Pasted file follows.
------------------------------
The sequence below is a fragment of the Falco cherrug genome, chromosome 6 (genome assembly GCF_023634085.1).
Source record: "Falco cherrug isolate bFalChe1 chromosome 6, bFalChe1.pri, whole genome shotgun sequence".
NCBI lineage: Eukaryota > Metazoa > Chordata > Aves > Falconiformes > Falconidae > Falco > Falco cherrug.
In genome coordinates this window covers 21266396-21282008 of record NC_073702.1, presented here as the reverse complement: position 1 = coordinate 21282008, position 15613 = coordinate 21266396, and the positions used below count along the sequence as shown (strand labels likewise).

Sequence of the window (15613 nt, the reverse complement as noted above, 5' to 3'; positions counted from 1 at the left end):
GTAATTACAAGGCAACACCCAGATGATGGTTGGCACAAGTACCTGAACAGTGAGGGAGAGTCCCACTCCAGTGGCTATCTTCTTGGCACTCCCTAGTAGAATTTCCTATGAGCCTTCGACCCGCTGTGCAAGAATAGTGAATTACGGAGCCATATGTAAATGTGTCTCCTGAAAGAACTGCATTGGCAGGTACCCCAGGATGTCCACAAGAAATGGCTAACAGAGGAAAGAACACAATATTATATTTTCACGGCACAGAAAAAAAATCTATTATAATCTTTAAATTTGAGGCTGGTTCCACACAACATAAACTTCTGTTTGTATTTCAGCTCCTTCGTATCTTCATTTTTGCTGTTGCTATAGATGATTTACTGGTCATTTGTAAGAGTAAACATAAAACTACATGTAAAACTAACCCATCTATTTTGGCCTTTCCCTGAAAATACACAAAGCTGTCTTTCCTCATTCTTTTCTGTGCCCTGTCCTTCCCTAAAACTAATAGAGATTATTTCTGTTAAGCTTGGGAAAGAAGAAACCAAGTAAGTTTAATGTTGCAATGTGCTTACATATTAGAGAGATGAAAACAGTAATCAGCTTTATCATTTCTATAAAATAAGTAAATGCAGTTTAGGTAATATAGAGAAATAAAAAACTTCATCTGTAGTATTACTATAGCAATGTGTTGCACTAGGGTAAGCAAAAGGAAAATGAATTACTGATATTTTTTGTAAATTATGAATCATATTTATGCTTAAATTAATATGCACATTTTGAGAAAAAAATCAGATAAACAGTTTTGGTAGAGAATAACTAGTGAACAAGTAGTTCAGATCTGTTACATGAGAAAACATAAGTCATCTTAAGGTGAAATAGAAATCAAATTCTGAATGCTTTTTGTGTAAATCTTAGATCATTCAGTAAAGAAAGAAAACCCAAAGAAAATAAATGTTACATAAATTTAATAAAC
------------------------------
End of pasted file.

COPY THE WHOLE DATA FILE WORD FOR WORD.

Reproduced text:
The sequence below is a fragment of the Falco cherrug genome, chromosome 6 (genome assembly GCF_023634085.1).
Source record: "Falco cherrug isolate bFalChe1 chromosome 6, bFalChe1.pri, whole genome shotgun sequence".
NCBI lineage: Eukaryota > Metazoa > Chordata > Aves > Falconiformes > Falconidae > Falco > Falco cherrug.
In genome coordinates this window covers 21266396-21282008 of record NC_073702.1, presented here as the reverse complement: position 1 = coordinate 21282008, position 15613 = coordinate 21266396, and the positions used below count along the sequence as shown (strand labels likewise).

Sequence of the window (15613 nt, the reverse complement as noted above, 5' to 3'; positions counted from 1 at the left end):
GTAATTACAAGGCAACACCCAGATGATGGTTGGCACAAGTACCTGAACAGTGAGGGAGAGTCCCACTCCAGTGGCTATCTTCTTGGCACTCCCTAGTAGAATTTCCTATGAGCCTTCGACCCGCTGTGCAAGAATAGTGAATTACGGAGCCATATGTAAATGTGTCTCCTGAAAGAACTGCATTGGCAGGTACCCCAGGATGTCCACAAGAAATGGCTAACAGAGGAAAGAACACAATATTATATTTTCACGGCACAGAAAAAAAATCTATTATAATCTTTAAATTTGAGGCTGGTTCCACACAACATAAACTTCTGTTTGTATTTCAGCTCCTTCGTATCTTCATTTTTGCTGTTGCTATAGATGATTTACTGGTCATTTGTAAGAGTAAACATAAAACTACATGTAAAACTAACCCATCTATTTTGGCCTTTCCCTGAAAATACACAAAGCTGTCTTTCCTCATTCTTTTCTGTGCCCTGTCCTTCCCTAAAACTAATAGAGATTATTTCTGTTAAGCTTGGGAAAGAAGAAACCAAGTAAGTTTAATGTTGCAATGTGCTTACATATTAGAGAGATGAAAACAGTAATCAGCTTTATCATTTCTATAAAATAAGTAAATGCAGTTTAGGTAATATAGAGAAATAAAAAACTTCATCTGTAGTATTACTATAGCAATGTGTTGCACTAGGGTAAGCAAAAGGAAAATGAATTACTGATATTTTTTGTAAATTATGAATCATATTTATGCTTAAATTAATATGCACATTTTGAGAAAAAAATCAGATAAACAGTTTTGGTAGAGAATAACTAGTGAACAAGTAGTTCAGATCTGTTACATGAGAAAACATAAGTCATCTTAAGGTGAAATAGAAATCAAATTCTGAATGCTTTTTGTGTAAATCTTAGATCATTCAGTAAAGAAAGAAAACCCAAAGAAAATAAATGTTACATAAATTTAATAAAC